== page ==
If you hear hooves you think of a horse, not of a zebra. Unless you live in Africa


“If you hear hooves you think of a horse, not of a zebra”. Unless you live in Africa.  

When faced with a problem, we do not always look for the easiest explanation, however, in the overwhelming majority of cases it is the right one, a clear reference to “Occam’s razor”. This is what I talk about with some students, who lose themselves trying to find solutions while forgetting about simplicity. 

Occam’s razor, also called “principle of economy” recommends doing without superfluous hypotheses when trying to explain a phenomenon, in other words: in the presence of two seemingly equally valid solutions to a problem, the simplest one should be preferred. 
Basically, it is not worth complicating a theory or adding elements to a discussion unless it helps to reach the solution or make something edifying. 
Occam’s principle, for which its postulator was accused by the Church of heresy, is used indiscriminately in philosophical treatises, for everyday matters, but also on great scientific themes, for example nature and the composition of the universe. 

Failure to use is a characteristic of pseudoscience, in all those cases in which we try to explain a more or less mysterious phenomenon by suggesting other even more improbable ones. For example, it is still not yet totally clear how the ancient Egyptians managed to build the pyramids: we could speculate that they did it thanks to advanced technology provided to them by alien civilisations, however, following the principle of economy, it would be preferable to assume that they managed alone by ingeniously exploiting the knowledge of the time.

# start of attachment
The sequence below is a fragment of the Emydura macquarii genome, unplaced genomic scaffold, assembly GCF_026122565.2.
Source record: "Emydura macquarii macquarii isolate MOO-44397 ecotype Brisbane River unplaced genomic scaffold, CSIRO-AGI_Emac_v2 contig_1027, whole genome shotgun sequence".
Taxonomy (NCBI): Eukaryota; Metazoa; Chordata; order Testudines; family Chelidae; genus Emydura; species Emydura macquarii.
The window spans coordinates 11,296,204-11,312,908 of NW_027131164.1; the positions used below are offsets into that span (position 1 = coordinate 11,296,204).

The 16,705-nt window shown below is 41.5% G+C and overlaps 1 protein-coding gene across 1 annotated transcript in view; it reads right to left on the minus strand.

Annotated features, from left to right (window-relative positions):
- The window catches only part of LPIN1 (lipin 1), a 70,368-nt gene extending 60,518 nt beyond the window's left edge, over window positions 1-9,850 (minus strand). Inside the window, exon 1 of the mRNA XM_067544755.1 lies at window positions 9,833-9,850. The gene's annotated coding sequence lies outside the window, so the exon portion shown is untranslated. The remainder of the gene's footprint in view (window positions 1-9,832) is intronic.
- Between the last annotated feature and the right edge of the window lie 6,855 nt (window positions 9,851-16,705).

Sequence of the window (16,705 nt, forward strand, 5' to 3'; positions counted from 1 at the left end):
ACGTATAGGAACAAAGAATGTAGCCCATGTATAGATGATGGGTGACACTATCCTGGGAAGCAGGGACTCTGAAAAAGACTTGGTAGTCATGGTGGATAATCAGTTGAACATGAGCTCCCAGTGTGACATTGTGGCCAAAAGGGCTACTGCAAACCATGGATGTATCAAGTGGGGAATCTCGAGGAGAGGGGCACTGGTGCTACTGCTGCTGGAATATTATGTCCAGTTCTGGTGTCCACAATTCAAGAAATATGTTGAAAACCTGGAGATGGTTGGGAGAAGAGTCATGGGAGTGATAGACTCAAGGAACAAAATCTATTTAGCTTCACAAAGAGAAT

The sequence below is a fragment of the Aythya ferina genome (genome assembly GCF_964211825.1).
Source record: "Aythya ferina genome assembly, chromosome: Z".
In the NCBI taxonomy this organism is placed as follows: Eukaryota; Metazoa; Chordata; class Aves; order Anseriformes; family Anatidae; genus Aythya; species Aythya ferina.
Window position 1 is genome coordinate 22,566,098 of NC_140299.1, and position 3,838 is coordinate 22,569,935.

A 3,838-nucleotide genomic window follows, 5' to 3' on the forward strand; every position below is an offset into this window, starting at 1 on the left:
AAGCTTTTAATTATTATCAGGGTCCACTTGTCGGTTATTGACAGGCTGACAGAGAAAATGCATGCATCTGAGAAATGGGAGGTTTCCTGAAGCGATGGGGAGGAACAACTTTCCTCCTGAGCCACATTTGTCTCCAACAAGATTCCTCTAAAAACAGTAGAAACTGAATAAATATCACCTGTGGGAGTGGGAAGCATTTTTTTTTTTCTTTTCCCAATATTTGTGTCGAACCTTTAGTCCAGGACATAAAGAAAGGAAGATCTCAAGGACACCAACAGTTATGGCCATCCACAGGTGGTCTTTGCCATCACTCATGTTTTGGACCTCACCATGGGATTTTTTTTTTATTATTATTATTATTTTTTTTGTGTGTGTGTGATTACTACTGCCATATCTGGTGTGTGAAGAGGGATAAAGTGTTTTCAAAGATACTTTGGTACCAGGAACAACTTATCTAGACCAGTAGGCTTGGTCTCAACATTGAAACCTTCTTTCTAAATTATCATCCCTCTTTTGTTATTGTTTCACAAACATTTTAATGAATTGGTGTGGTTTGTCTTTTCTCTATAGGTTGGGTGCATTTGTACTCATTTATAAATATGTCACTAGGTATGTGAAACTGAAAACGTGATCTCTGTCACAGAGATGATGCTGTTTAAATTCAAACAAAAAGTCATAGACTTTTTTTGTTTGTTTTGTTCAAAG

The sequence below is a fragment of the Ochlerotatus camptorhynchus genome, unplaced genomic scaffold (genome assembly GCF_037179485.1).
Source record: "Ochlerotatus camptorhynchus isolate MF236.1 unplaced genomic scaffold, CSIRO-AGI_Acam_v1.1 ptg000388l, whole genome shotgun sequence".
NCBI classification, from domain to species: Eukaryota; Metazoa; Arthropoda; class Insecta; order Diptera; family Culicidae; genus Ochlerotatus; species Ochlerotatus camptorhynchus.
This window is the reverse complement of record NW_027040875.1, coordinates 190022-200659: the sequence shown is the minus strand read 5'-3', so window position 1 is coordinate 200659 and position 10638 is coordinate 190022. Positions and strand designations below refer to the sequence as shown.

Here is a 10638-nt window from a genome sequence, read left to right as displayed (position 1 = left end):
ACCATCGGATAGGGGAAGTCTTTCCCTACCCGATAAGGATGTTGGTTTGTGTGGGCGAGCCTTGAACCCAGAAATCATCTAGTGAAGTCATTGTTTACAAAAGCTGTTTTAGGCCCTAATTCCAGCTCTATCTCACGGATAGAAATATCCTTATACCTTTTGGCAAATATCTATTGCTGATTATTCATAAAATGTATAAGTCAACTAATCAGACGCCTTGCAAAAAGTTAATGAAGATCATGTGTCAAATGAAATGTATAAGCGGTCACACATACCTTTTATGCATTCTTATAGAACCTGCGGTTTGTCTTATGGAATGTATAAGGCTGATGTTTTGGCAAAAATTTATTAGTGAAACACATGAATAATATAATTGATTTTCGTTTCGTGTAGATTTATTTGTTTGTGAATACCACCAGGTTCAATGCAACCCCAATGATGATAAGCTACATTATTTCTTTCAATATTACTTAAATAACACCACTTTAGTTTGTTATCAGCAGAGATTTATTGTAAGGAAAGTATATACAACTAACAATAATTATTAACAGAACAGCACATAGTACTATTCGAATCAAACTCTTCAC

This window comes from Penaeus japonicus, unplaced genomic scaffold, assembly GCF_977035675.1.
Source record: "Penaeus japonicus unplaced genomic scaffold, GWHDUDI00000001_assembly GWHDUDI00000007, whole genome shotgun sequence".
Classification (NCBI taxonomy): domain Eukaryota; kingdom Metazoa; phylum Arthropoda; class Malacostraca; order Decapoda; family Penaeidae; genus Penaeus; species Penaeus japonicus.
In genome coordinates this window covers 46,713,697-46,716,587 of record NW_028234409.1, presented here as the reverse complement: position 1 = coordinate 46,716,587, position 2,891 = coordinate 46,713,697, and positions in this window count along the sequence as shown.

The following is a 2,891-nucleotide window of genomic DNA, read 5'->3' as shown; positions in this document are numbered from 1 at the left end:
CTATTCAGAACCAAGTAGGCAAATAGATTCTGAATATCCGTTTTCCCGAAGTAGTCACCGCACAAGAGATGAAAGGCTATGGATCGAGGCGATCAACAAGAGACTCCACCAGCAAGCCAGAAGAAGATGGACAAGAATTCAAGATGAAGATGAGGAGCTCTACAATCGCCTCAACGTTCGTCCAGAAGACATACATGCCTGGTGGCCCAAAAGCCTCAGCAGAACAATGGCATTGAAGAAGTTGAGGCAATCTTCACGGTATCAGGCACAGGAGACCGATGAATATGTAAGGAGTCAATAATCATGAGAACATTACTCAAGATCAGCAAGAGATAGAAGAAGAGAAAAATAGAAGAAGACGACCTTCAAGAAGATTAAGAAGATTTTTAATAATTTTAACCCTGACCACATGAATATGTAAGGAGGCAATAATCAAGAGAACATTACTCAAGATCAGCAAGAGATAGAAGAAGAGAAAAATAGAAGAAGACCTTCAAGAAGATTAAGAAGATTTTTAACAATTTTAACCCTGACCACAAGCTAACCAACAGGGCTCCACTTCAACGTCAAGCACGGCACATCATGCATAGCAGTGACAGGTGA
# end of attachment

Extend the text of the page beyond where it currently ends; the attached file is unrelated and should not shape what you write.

In this way, we are not obliged to hypothesize a series of particular conditions – that aliens exist, that they managed to reach the Earth, to communicate with the Egyptians and then disappear without leaving any trace – and we can explain the same phenomenon, the pyramids, using less hypotheses. 

The importance of Occam’s Razor lies in it forcing us to distinguish between what we know and what we don’t know. 
In forbidding us to go beyond the simplest description possible and it helps us to keep our distance from presumed knowledge and to understand where our theories are incomplete and are in need of improvement. However, this does not mean to say that we can use the razor as an improper weapon (that some ironically call “Occam’s chainsaw”) to destroy the theories that we do not like, maybe because they do not respond to an arbitrary definition of simplicity or do not share our metaphysical assumptions. 
Sometimes, especially in complex subjects like politics or economy, we witness reckless use of Occam’s razor that makes your skin crawl as much as the fallacies of pseudoscience, but these cases can be considered propaganda and not good scientific practice.